American Bittern Bird Species

American Bittern (Botaurus lentiginosus)


The American Bittern (Botaurus lentiginosus) is a secretive bird. Although it is rarely seen, you are sure to know that one is about when you hear its eerie, booming call echoing through the reeds. Populations of American Bitterns can be found in areas extending from Central British Columbia, toward Newfoundland, down to the Gulf Coast and Across to southern California. This stocky wetland bird species migrates only a short distance from home. Sadly, American Bittern populations are suffering due to the damage being done to their wetland habitats. Mankind’s lack of concern is once again leading to the decline of a vital bird species.

American Bitterns are noted as being large, stocky birds measuring a length of about 23 inches and a wingspan of 45 inches. This wading bird species can be identified by its bright yellow eyes and yellow bill with a dark culmen. The upperparts are a rich dark brown whilst the throat is white with black/brown streaks. When in flight, its outer flight feathers are distinctly dark compared to the light brown inner area of the wing. Adults have a black stripe running down the side of the throat. The two genders look alike whilst juveniles lack the noticeable streaking. If you do not spot the American Bittern itself, you will be able to identify the bird by its call, a deep “oong-ka-choonk”.

American Bitterns dine on a number of wetland creatures including insects, frogs, salamanders, little fish, small snakes, crayfish and sometimes voles. These quiet birds rely on stealth when foraging for a meal. They will remain motionless, undetected by potential prey. As the snack nears, the bittern will speedily dart forward, nabbing the creature in its bill. Prey is killed by shaking and biting, after which it is swallowed whole.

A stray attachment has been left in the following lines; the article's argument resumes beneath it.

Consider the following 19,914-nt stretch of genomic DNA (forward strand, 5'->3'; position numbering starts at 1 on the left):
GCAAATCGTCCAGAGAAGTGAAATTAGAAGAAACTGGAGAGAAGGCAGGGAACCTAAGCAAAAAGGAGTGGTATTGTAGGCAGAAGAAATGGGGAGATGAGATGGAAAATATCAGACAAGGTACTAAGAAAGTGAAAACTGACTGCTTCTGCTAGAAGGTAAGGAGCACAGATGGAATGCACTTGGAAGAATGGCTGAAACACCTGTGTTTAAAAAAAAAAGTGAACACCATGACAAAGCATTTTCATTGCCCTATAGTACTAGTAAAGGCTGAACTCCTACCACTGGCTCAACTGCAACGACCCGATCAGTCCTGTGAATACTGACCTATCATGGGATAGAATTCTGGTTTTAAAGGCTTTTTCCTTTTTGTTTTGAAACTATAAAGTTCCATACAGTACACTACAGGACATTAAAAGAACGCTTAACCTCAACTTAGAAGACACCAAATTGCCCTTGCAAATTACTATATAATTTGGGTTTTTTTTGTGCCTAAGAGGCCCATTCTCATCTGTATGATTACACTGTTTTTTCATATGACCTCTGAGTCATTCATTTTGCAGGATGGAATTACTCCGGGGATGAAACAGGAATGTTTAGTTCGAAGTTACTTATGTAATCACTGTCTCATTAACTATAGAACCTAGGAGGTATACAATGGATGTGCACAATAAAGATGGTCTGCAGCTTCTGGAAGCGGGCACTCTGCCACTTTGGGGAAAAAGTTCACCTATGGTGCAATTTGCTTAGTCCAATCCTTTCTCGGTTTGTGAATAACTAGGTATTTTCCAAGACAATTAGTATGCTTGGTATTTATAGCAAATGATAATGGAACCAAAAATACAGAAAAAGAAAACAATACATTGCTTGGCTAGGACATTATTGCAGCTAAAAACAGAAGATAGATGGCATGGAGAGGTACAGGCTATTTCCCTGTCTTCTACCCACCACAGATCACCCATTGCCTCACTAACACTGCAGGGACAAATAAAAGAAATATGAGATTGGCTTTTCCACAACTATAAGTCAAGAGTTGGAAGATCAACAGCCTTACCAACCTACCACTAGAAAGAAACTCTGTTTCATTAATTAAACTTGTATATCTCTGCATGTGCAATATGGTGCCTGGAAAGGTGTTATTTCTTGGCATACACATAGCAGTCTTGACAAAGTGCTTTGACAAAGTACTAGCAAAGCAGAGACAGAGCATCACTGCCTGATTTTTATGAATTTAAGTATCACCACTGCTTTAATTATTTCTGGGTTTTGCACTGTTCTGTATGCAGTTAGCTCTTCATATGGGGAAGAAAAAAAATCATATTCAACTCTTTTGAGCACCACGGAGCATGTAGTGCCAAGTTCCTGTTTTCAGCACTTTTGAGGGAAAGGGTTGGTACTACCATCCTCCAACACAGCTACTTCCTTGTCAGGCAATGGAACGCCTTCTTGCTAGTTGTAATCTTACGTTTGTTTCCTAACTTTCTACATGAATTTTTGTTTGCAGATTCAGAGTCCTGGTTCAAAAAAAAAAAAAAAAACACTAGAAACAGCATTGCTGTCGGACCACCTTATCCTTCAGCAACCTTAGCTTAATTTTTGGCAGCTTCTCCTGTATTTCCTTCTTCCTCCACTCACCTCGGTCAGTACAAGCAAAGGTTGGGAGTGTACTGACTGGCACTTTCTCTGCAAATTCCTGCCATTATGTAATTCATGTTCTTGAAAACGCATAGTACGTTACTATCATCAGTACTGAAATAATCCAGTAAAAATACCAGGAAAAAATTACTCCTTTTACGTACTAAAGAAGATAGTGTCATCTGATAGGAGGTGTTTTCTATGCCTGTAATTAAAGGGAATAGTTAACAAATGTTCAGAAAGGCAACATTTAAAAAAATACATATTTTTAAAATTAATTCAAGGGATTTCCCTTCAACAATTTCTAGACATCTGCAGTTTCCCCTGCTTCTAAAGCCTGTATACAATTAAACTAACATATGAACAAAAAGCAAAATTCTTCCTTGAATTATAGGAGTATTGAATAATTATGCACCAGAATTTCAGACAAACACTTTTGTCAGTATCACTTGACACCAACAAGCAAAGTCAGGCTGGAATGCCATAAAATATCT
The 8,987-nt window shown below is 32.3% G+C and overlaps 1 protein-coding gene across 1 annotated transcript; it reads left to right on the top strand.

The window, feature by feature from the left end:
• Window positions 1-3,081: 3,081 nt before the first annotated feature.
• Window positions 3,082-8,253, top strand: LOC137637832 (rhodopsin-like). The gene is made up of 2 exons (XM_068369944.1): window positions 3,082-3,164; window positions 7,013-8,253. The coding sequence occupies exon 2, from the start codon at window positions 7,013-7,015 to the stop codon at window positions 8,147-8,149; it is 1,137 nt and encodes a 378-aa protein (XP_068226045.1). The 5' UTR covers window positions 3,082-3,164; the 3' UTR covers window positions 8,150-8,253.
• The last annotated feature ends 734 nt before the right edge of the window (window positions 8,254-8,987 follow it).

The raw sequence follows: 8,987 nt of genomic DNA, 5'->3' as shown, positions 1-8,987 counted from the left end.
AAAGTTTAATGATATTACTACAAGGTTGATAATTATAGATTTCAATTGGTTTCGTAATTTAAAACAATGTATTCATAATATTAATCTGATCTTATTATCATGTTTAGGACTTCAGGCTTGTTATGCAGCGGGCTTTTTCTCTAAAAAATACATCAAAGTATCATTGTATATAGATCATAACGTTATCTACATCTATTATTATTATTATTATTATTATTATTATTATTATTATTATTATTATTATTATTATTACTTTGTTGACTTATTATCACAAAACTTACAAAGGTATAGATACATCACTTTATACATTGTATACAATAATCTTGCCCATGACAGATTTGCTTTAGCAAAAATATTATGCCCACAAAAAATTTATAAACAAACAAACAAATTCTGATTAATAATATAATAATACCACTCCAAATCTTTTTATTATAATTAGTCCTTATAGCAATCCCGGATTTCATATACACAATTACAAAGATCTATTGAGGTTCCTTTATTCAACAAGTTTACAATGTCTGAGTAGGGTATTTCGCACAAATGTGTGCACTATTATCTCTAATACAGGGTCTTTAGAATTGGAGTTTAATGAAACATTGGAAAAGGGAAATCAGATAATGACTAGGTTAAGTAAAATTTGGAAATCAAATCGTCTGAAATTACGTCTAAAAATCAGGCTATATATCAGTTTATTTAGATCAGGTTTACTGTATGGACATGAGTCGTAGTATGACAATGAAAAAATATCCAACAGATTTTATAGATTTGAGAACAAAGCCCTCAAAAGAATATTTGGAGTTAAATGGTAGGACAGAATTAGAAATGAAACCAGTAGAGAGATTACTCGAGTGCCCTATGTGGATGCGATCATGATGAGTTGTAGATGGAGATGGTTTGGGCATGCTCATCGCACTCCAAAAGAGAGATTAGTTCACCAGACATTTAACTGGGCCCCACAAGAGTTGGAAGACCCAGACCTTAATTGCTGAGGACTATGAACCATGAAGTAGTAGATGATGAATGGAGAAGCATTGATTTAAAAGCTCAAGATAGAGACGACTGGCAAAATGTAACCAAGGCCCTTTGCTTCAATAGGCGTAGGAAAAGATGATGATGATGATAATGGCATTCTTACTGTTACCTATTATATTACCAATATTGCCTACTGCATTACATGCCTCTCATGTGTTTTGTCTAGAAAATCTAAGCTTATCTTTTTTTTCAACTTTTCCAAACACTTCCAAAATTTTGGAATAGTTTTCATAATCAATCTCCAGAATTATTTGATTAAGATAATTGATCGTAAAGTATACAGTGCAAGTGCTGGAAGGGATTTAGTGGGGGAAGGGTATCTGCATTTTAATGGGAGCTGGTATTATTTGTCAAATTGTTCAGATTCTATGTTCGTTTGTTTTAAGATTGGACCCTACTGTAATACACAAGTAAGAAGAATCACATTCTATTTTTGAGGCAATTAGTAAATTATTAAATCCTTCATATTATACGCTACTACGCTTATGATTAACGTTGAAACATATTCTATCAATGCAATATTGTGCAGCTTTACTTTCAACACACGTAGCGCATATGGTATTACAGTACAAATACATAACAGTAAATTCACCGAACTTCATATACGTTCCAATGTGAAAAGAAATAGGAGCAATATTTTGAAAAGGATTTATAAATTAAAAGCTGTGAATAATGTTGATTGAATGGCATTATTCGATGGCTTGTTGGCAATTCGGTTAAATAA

Breeding takes place in the north between mid-April and early May. Males are typically polygamous, but they differ from other herons in that they are not colonial nesters. The courtship display of the American Bittern is truly fascinating. Arching his back and dipping forward he serenades the female. Together they participate in a complex aerial display. The nest is built by the female who constructs it out of sedges, reeds and other wetland plants. Incubation lasts 24-29 days. Although the young offspring leave the nest at around 2 weeks, the female still cares for them.

A very elusive bird, the American Bittern goes to great lengths to remain hidden. When approached, the bittern will stretch it neck, staring up at the sky, standing absolutely still or swaying slowly to imitate the reeds. If danger continues to threaten it will fly away with a low barking call.

The American Bittern has been declared state endangered in Connecticut and falls under the Federal Migratory Bird Treaty Act of 1918. The chief reason for the lessening numbers of American bitterns is habitat loss. Marshes and swamps forming the habitat of the species have been built over and used for commercial gain. You and I can help by supporting wetland conservation legislation as well as efforts to control water polution. Why not make an effort to save the American Bittern.